Congress girds for possible veto override votes on defense bill

Only a handful of Republicans have said publicly they would vote to sustain a veto of the popular NDAA measure

Sen. Josh Hawley, R-Mo., is seen in Russell Building on Dec. 10.  (Tom Williams/CQ Roll Call)
Sen. Josh Hawley, R-Mo., is seen in Russell Building on Dec. 10. (Tom Williams/CQ Roll Call)
Posted December 17, 2020 at 6:29pm, Updated at 8:15pm

Corrected 8:15 p.m. | With President Donald Trump’s latest threat to veto the defense policy bill still fresh in their minds, lawmakers were already looking ahead Thursday to the prospect of casting politically charged override votes. 

The key question now is not so much whether Trump will veto the bill — that seems almost certain given his continued threats to do so — but whether enough Republicans who voted for the measure a week ago would change their tune and vote to sustain a Trump veto in the days ahead.

The answer, for now, seems to be: not enough Republicans will change course on a bill that authorizes military pay raises and construction projects and sets Pentagon policy on hundreds of matters. The measure has been enacted annually for 59 years.

House Minority Leader Kevin McCarthy, R-Calif., has said he would not vote in favor of an override of the bill, which is known as the NDAA. At least two Senate Republicans — Josh Hawley of Missouri and Lindsey Graham of South Carolina — told reporters Thursday they would also vote to sustain a Trump veto. Hawley serves on Armed Services and Graham is a former committee member.

Still, fully 80 percent of Republicans voted last week to clear the defense authorization conference report in votes that showed large veto-proof margins. A mass reversal to sustain the veto of an outgoing president would seem a tall order.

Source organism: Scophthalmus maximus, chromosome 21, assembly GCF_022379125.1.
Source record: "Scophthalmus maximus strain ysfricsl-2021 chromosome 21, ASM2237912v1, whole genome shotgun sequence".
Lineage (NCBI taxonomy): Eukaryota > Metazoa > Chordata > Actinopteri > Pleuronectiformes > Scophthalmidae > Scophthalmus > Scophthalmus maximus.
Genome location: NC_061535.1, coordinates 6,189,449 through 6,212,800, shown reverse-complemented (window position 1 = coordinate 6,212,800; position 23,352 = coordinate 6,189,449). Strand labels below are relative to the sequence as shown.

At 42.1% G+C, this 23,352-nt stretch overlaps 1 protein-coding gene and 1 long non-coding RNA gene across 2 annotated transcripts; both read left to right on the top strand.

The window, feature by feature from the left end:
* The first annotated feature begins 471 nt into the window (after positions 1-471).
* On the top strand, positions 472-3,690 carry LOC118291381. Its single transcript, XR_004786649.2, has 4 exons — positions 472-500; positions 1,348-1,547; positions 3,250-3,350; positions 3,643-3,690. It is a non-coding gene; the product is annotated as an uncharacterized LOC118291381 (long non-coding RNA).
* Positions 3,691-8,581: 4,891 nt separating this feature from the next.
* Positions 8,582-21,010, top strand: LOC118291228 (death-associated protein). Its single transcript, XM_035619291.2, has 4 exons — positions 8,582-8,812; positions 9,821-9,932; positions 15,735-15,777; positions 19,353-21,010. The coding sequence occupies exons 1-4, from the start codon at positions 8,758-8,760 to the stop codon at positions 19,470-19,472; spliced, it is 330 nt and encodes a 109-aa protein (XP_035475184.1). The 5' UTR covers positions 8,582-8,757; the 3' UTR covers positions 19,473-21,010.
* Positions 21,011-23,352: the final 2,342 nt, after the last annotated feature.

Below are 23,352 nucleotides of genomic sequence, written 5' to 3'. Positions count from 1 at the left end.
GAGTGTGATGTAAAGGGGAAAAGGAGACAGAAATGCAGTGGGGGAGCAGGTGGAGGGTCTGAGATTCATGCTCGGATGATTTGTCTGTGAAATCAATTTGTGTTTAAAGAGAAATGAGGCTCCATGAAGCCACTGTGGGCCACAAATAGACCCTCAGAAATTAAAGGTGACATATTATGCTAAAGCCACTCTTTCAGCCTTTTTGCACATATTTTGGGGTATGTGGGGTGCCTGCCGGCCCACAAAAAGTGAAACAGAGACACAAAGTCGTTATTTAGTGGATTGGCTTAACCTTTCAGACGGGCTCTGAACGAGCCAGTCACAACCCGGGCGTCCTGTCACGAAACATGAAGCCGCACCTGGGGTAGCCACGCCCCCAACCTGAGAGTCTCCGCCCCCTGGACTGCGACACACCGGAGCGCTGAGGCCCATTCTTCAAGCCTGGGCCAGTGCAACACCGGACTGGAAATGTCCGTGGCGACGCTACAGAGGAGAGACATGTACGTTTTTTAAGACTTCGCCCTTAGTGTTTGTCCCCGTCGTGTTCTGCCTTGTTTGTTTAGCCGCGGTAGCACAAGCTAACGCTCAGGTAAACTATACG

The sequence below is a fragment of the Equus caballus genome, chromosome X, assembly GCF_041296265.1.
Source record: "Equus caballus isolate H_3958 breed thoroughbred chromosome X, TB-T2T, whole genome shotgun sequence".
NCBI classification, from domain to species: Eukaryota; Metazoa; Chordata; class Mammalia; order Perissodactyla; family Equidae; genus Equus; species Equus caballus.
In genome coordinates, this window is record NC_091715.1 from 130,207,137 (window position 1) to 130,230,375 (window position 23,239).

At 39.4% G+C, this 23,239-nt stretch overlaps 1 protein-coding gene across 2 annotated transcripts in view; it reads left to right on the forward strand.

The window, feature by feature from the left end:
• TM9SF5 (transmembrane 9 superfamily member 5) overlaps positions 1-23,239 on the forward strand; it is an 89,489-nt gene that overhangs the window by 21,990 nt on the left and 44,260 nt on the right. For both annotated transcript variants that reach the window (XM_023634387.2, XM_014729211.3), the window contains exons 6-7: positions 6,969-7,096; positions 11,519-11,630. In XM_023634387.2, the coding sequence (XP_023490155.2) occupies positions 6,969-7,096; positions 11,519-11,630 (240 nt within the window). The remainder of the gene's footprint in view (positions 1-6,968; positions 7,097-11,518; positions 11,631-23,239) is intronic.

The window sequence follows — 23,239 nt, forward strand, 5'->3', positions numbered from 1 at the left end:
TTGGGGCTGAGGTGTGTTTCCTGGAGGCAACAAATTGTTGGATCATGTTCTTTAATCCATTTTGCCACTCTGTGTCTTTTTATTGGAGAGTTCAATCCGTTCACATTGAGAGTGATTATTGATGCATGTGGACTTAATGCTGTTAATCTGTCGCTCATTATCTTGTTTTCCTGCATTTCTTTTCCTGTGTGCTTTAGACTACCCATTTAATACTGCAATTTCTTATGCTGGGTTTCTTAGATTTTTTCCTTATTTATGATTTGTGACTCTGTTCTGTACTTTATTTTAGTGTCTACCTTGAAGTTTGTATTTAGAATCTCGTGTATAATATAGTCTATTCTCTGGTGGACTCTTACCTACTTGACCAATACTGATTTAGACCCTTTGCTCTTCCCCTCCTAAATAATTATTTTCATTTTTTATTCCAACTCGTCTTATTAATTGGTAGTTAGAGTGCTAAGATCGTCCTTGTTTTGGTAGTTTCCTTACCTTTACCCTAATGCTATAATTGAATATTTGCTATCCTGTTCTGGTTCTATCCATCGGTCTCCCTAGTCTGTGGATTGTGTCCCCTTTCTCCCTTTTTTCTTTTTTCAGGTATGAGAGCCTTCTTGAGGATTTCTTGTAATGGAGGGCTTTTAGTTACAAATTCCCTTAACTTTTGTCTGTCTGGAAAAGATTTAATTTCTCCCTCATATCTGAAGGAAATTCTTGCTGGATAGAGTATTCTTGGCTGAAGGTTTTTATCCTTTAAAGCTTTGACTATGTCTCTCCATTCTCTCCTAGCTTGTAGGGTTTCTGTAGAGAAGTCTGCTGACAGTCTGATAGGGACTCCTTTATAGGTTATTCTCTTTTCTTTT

Steve Vladeck, a law professor at the University of Texas, tweeted Thursday that the override votes, if they occur, would be a test for congressional Republicans: “Throw your hat in with the crazy lame duck,” he said, “or assert a modicum of independence in the name of national defense?”

Veto-proof majorities

The House and Senate both voted last week to overwhelmingly adopt the $731.6 billion measure. The House vote on Dec. 8 was 335-78, with 140 of 180 Republicans who voted agreeing to the measure. Three days later, the Senate adopted the NDAA by the count of 84-13, with 43 of 50 Republicans voting for it.

If Trump does not veto the conference report by Dec. 23, it will become law. 

If he vetoes it by then, Congress can override it with two-thirds majorities in both chambers. But the House and Senate would have to do so before the next Congress begins Jan. 3.

If lawmakers miss that deadline, they would have to launch a lengthy process of rebuilding the measure in a new Congress.  

House and Senate leaders hope members can leave town before Christmas — maybe by this weekend. So override votes would most likely occur after that holiday.

Trump's gripes